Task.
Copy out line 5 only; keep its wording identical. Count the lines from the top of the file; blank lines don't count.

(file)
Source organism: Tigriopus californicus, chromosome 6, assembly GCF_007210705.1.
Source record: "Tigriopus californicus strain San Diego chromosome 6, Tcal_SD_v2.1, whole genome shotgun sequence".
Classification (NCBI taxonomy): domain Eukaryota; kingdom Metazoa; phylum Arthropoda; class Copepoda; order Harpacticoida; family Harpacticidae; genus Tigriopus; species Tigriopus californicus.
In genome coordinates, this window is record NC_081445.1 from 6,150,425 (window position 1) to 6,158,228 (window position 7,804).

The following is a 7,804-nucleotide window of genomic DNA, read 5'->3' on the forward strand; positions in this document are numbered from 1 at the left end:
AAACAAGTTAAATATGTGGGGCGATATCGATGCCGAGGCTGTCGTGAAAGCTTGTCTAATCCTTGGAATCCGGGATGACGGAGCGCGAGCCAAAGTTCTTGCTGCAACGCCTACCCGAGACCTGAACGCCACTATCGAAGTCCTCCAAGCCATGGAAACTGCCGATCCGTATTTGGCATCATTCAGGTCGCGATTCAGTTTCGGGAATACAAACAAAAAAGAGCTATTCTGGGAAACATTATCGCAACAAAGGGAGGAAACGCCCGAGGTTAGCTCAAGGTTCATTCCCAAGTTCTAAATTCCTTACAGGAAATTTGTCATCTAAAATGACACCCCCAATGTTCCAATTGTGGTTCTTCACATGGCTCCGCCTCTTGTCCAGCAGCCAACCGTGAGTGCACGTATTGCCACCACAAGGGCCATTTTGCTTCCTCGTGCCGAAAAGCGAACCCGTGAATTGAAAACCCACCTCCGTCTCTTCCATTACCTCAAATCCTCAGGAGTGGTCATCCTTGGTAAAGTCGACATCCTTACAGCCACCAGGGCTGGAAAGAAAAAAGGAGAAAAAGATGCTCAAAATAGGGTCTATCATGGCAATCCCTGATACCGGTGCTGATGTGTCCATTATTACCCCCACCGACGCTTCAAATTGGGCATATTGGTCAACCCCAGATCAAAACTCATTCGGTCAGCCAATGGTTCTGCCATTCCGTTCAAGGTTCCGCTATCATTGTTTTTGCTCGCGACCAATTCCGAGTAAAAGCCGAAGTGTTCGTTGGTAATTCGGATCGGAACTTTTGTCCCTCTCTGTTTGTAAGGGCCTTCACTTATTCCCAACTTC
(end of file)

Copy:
The following is a 7,804-nucleotide window of genomic DNA, read 5'->3' on the forward strand; positions in this document are numbered from 1 at the left end: